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Michael was asked
how many other programs he’d tried as he sought to re-integrate into society as a returning citizen, and he said: “Ha! All of them!” But at C.O.R.E., an RHD program for returning citizens in Pittsburgh, Michael is having success for the first time – staying sober, making every meeting, hitting all his goals.

“This has been the best experience,” Michael said. “It’s a blessing to be here. I felt like I lost track of who Michael was. But I found him again, here at C.O.R.E.”

C.O.R.E. stands for Capitalizing On a Recovery Environment. It is a long-term (6-month) community reintegration recovery program for individuals with mental health and substance abuse issues. It’s one of the newest projects at RHD, a nonprofit human services provider that has been improving lives across the nation since 1970 and specializes in innovative programs and creative solutions wherever the need exists.

“In too many recovery models, the focus is rules enforcement and compliance – but when you walk out the door, people who were telling you what to do and enforcing the rules don’t go with you, so you revert back to old behaviors and decision making,” said C.O.R.E. director Kevin Kordzi. “Here you’ve got to figure things out and make a decision for yourself – why do something, whether it worked or didn’t, whether it supports recovery. We focus on life skills, social skills, really teaching people how to function in community.”

Dan said when he first arrived at C.O.R.E., he thought it was too good to be true: “I was ready to run. I thought it was a trap! People were kind to me. Not patronizing – kind! It freaked me out …”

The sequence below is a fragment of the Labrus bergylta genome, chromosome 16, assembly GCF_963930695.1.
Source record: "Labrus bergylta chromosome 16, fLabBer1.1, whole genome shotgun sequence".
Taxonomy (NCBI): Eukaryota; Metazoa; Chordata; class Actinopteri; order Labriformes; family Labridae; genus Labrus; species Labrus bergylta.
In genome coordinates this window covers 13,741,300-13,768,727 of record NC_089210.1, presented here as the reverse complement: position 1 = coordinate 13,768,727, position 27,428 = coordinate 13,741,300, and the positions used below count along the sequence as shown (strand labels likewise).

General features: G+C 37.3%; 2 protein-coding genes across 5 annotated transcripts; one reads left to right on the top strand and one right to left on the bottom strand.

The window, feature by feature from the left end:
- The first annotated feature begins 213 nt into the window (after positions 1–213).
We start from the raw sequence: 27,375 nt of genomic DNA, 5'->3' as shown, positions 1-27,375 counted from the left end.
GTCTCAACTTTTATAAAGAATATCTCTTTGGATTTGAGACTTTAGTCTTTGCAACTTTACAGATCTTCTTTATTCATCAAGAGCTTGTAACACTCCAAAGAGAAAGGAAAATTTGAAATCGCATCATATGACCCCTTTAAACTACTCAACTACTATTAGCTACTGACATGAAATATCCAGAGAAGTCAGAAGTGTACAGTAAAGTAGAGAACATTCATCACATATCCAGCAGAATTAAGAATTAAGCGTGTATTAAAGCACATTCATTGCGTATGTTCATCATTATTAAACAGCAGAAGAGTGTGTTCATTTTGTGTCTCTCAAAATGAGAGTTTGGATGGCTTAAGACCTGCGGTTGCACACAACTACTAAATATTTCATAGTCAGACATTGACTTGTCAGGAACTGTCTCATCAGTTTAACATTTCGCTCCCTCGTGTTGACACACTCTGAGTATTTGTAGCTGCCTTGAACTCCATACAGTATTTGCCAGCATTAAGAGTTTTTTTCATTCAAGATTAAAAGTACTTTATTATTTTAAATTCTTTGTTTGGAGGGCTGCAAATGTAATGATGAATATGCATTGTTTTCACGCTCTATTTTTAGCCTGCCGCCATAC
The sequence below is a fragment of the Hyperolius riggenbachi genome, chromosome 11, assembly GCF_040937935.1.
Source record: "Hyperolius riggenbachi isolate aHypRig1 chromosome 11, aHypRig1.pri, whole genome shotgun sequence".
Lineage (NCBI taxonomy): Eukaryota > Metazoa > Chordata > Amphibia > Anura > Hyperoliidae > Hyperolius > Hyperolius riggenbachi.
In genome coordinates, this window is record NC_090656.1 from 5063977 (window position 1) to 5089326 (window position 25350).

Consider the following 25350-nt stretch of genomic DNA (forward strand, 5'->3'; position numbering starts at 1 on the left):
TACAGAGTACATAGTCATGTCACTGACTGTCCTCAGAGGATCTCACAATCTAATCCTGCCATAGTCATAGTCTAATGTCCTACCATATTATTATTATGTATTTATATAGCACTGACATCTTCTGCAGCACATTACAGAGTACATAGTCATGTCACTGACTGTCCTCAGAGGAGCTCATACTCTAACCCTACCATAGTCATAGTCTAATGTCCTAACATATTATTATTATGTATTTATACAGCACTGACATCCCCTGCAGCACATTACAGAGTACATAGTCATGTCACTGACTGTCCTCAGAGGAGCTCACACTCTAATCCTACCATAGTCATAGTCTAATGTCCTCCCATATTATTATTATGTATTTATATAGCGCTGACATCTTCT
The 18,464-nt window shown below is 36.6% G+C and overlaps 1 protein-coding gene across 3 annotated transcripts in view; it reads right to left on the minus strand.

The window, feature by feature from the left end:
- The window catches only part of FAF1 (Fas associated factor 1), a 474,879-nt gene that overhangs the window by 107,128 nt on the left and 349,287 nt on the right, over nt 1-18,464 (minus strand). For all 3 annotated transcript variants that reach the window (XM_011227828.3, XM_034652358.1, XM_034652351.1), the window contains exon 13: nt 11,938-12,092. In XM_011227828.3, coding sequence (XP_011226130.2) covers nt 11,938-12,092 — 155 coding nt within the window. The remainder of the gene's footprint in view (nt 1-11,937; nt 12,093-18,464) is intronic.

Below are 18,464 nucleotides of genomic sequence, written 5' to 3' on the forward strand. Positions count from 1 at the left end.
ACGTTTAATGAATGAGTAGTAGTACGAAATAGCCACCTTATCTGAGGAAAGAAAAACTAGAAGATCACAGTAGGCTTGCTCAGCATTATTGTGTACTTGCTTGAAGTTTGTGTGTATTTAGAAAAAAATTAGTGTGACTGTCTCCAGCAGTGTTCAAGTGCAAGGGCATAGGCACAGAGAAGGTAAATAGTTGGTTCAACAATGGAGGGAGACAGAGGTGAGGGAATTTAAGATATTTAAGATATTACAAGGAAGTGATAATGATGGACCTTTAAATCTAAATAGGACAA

“This was the end of the line for me,” Dan said. “I’ve gotten nothing but help since I’ve been here, and I’ve been treated with nothing but respect. In 30 years in the system, this is the only place I’ve ever been where I feel like I have a chance. They actually give a damn whether you live or die. I don’t trust anybody; I keep people out. But I trust people here. I’ve talked more here than I’ve talked in 20 years.”

Kordzi pointed to one specific example of the way C.O.R.E.’s services are based on empowerment and development of problem solving and life skills: Food in the kitchen area was freely available, and on several occasions clients who’d previously had access to food strictly regulated were over-indulging, just because they could. This caused regular shortages in the kitchen. Instead of the staff imposing rules (or locking the refrigerator), Kordzi and the C.O.R.E. staff called the clients together and asked them to solve the problem.

“They had incentive to solve the problem, and they had opportunity,” Kordzi said. “They talked seriously about what the issues were and what they wanted, and they came up with a way to regulate access to the refrigerator that accomplished their goals and still treated everybody fairly. As a group, they decided the best way forward and exhibited good decision-making skills. That’s what you want to see.”

Dex, a client at C.O.R.E., explained it this way:

“The rules and client expectations had not been established yet. Why? Because it was up to the clients to format them,” Dex said. “Unaware at the time, I was being exposed to empowerment. What I was aware of was that I had finally been sent to the right place.

“In taking an active role in my own treatment, I was able to see that I could take an active role in my own recovery. I was given freedom that allowed me to make mistakes. With mistakes came learning experiences with their own consequences – real consequences with indelible impressions. An unconventional, personalized treatment setting in which clients are free to facilitate and, for lack of a better word, govern. I hope the C.O.R.E. staff, as well as present and future clients, keep the spirit of this program, uphold the RHD values, and not let time dull or suffocate something that can blossom and thrive into a real asset to the community.”